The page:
There is a novel criminal charge in Kentucky where Jeffrey Wisecup, 27, is accused of watching his mother commit suicide and not acting to prevent it. It is a charge based on a theory of an affirmative duty to act to save someone — a premise long rejected in the United States where the “no duty to rescue” rule has been a long-standing part of torts.
According to news station WKYT, Wisecup saw his mother swallow pills and inject herself with insulin in an apparent suicide. After she had a seizure, he dragged his mother to her bedroom and next day found her dead. He then lived with the body for five days during which time he went to work and repeatedly went to the liquor store.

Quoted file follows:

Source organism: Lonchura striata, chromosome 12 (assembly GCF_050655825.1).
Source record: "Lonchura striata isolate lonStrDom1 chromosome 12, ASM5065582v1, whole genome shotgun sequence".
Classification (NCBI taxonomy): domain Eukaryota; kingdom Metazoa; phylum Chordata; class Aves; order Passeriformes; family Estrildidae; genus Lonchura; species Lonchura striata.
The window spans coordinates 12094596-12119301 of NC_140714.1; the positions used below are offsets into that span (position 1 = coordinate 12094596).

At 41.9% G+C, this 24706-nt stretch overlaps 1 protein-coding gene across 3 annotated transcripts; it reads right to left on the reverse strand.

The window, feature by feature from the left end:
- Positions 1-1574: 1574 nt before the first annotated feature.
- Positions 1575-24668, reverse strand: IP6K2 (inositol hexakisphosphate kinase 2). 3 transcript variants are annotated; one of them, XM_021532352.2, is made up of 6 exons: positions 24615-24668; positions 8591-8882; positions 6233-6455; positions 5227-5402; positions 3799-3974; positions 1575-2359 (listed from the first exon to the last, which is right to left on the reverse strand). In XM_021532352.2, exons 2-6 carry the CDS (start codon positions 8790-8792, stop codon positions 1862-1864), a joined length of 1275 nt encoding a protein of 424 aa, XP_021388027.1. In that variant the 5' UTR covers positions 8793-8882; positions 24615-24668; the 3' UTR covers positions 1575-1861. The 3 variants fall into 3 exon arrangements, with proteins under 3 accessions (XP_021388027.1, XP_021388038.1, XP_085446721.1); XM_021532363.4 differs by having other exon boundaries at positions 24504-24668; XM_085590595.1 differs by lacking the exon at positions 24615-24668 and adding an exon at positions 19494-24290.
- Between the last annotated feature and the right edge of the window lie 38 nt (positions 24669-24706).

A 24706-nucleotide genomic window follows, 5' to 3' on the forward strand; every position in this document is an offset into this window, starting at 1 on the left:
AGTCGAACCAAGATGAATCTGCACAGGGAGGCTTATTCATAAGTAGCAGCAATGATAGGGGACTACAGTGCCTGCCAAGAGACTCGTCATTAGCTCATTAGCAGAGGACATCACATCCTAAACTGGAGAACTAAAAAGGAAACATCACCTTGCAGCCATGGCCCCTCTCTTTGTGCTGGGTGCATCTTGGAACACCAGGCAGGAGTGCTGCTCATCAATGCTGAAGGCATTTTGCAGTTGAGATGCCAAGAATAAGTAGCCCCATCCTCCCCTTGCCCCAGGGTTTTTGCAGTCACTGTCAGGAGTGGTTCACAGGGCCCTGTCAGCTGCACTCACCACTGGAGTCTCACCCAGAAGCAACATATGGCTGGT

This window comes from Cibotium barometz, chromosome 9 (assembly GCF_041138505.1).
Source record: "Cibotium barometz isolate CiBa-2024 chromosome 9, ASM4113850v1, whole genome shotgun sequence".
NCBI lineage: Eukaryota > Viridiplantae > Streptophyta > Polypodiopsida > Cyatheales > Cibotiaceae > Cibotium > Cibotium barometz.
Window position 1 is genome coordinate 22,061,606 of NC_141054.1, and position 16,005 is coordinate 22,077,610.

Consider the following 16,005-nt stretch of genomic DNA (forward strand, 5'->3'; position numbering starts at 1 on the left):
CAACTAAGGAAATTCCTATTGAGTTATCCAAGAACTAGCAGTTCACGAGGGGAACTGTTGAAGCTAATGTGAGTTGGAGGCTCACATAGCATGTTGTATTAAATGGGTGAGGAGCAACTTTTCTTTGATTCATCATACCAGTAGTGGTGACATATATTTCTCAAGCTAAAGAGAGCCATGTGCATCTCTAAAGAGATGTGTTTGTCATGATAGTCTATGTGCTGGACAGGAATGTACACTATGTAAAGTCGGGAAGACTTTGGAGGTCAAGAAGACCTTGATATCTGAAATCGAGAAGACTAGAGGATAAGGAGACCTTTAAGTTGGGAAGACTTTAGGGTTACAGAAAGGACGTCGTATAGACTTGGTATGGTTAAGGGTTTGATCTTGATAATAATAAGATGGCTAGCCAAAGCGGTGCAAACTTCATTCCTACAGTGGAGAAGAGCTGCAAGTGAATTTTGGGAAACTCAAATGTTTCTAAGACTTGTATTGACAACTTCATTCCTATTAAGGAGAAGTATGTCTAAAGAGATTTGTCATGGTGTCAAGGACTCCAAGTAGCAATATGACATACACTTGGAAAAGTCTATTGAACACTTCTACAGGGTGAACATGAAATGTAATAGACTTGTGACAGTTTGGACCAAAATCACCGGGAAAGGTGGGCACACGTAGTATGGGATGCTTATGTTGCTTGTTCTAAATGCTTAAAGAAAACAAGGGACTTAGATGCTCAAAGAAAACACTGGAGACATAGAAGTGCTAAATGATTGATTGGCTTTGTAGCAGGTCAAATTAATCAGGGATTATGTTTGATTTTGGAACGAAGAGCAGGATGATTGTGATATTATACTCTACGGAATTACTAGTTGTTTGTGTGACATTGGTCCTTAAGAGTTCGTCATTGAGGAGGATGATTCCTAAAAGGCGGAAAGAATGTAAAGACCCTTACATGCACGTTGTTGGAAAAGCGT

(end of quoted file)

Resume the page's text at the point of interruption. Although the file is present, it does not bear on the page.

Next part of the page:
Court papers state that Wisecup “admitted that he should have called emergency services and that she may still be alive today if he had.” Police allege that his “wanton conduct” of not calling emergency medical services when his mother began her suicide attempt created a “grave risk of death” to his mother.
However, the grave risk of death was the decision of his mother to end her life. He is not charged with encouraging her or even helping her. He is simply charged with failing to intervene or rescue. That would suggest that others could be charged for failing to act as opposed to affirmative acts. Would the same rule apply to a non-relative?
Wisecup is clearly a deeply troubled person to live with his dead mother for five days. However, the implications of this charge are quite significant and the case could prove an important cause for appeal if these charges are allowed to stand.
Kudos: Professor Roger E. Schechter